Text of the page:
Ten years ago, Harvard undergrad David Mays was printing up copies of a newsletter he called the Source, to complement his hip-hop show on the college radio station.

Now, his glossy monthly (circulation: 371,000) is drawing serious industry attention and has been named one of the “10 Hot Up-and-Comers” by Adweek.

This week, Mays launches his new spin-off, the Source Sports, while film, television and music descendants are also about to explode onto the scene.

Hip-hop is hot stuff at the moment, with new mags popping up and advertisers realizing there is a definable new market. Vibe will launch a spin-off of its own in August, Blaze, which will, like The Source, target the 16-24 year-old crowd.

“I’m not worried about Blaze,” says Mays. “The fact is, it’s good for hip-hop. It shows that this market is being recognized by the mainstream — that we’re here to stay.”

Advertisers seem to agree. Nike, Adidas, Sony, Gatorade, Pepsi and Nintendo, among others, can all be seen in the pages of both Source mags.

Source Sports is a natural extension of what Mays has been doing in recent years, says editor Chris Wilder. The mag has been running special basketball season previews for a couple of years, and Wilder says the response was so good, it made sense to do sports year-round. Wilder and Mays also believe their sports coverage will be something new and different.

“The sports media that exist all come from the same mainstream perspective,” Mays says. “New athletes, many of whom come from the hip-hop culture, are misunderstood.”

Tackling those misperceptions head-on, Source Sports features Mike Tyson on its premiere cover and an exclusive interview in which Tyson addresses his new music career, a possible return to boxing and “that whole ear-biting thing,” Wilder says. The mag also has an article about Latrell Sprewell, the NBA star suspended after choking his coach, and his “mistreatment at the hands of the media.”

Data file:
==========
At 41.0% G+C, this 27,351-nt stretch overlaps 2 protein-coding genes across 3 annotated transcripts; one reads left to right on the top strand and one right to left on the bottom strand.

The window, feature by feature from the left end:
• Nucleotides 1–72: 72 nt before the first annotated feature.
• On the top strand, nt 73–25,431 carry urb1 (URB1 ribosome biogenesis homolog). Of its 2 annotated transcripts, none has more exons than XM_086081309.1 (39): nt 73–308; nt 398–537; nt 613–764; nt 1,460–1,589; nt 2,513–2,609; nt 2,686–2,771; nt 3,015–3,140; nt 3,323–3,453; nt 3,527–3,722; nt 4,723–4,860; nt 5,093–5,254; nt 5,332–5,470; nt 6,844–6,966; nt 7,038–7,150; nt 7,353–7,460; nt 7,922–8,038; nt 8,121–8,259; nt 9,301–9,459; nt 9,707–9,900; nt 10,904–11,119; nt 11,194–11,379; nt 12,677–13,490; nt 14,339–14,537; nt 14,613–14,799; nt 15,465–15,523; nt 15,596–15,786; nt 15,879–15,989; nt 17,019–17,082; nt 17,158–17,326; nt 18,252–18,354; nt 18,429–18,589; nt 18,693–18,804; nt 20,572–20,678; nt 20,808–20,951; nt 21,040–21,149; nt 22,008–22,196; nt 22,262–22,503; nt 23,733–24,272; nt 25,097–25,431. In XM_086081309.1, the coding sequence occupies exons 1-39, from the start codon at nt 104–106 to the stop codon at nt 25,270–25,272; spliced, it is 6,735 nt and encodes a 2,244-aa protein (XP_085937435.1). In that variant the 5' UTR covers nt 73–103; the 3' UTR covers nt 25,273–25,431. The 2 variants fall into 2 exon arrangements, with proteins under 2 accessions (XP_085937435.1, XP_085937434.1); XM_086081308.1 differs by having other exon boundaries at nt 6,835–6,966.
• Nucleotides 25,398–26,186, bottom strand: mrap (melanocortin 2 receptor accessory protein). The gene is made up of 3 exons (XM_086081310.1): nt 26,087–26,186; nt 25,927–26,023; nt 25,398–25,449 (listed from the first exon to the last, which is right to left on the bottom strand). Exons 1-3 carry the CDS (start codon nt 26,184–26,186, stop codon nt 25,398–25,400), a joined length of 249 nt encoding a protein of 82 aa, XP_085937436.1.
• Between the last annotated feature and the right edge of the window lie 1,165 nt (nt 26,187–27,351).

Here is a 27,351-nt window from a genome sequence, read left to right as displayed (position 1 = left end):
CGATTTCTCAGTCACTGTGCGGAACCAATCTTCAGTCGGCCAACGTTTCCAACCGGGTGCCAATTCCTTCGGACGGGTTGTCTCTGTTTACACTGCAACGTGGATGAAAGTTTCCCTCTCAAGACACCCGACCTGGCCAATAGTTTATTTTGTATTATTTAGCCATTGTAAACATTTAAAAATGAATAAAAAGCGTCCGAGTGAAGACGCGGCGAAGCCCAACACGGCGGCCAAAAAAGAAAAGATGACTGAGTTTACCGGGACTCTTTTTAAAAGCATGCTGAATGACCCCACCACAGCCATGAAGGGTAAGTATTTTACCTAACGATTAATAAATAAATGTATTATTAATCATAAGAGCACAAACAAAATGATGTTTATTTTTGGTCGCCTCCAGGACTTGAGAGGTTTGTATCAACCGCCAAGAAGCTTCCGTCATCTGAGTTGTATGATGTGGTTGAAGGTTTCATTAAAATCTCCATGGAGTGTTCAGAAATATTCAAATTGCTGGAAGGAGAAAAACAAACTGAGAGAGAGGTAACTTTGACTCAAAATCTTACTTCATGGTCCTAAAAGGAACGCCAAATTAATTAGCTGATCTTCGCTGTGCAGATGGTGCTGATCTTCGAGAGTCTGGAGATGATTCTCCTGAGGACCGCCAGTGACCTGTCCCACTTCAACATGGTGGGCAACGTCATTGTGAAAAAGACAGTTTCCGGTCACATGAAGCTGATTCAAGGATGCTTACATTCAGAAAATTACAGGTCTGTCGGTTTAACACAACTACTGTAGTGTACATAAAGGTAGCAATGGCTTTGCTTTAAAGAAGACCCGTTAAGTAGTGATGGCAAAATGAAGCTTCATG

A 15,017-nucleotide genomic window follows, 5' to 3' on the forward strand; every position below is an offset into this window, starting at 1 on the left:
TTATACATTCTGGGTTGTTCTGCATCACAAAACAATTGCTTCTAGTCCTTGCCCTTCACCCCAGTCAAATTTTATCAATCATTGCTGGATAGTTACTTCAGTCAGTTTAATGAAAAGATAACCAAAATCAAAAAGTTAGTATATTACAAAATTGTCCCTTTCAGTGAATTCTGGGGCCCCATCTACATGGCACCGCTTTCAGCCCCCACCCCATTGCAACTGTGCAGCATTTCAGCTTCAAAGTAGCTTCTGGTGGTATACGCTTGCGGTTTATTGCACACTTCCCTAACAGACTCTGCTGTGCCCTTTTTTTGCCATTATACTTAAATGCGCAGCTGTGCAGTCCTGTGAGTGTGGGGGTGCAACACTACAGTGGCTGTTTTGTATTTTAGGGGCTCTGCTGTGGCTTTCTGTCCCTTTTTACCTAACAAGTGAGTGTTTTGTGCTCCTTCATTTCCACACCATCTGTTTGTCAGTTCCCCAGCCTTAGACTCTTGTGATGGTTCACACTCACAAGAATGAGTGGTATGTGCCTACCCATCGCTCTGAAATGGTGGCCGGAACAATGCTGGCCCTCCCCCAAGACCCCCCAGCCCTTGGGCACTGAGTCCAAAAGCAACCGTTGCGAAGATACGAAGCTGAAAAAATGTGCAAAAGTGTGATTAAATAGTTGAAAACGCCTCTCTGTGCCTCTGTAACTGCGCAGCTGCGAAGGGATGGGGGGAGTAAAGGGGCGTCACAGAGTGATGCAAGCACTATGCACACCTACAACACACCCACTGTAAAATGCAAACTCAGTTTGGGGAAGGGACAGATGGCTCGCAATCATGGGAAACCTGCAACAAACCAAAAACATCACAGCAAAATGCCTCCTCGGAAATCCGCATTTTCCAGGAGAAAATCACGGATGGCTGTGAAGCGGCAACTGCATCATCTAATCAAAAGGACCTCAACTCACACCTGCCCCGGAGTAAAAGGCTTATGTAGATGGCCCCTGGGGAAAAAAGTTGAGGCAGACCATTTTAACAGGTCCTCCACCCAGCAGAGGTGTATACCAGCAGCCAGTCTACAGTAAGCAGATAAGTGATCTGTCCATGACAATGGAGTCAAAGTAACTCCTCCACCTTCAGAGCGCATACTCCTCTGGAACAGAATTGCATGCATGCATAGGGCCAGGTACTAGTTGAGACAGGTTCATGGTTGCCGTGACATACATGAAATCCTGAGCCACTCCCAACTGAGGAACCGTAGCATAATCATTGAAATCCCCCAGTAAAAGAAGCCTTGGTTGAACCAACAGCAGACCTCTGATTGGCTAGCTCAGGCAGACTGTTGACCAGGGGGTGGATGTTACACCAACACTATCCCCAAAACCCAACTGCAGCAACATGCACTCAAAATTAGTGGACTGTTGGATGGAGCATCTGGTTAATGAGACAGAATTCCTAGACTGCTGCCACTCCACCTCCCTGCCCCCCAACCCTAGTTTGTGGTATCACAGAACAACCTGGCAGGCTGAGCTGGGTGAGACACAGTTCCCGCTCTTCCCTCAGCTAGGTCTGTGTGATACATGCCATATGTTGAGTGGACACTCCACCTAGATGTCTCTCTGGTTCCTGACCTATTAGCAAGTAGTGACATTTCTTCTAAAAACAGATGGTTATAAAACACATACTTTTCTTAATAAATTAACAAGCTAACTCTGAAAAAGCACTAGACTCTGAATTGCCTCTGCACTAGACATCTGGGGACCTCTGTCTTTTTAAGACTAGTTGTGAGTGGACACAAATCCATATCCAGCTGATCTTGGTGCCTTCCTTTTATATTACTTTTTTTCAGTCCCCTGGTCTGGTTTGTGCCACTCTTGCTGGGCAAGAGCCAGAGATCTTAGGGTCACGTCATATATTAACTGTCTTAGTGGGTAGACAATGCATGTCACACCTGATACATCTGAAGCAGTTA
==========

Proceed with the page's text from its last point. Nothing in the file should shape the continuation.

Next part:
At the moment, Mays is actively engaged in extending the Source’s brand into just about every other medium.

He is in negotiations with the WB, UPN, Fox and ABC to bring a two-hour hip-hop awards show to TV by September. By July, the Source will have a weekly, one-hour music video show on the cable upstart, Access Entertainment Network (Spin mag will also have a show on the net). Along with Polygram, the Source has released a number of hip-hop compilation CDs that have found success on the charts, with more to be released in September.

Mays says he is “in final negotiations with a major radio syndicator” to bring “The Source Top 20 Countdown” to radio by the end of summer, and his movie division is currently shopping around its first script to various film outlets. He’s also about to open an L.A. office.

It’s a long way from that first two-page newsletter, and Mays has done it all without outside investors.

“We’re aiming to be the leader in hip-hop,” Mays says, “and there’s so much opportunity in bringing products and services to the (fans). They’ve been ignored for so long.”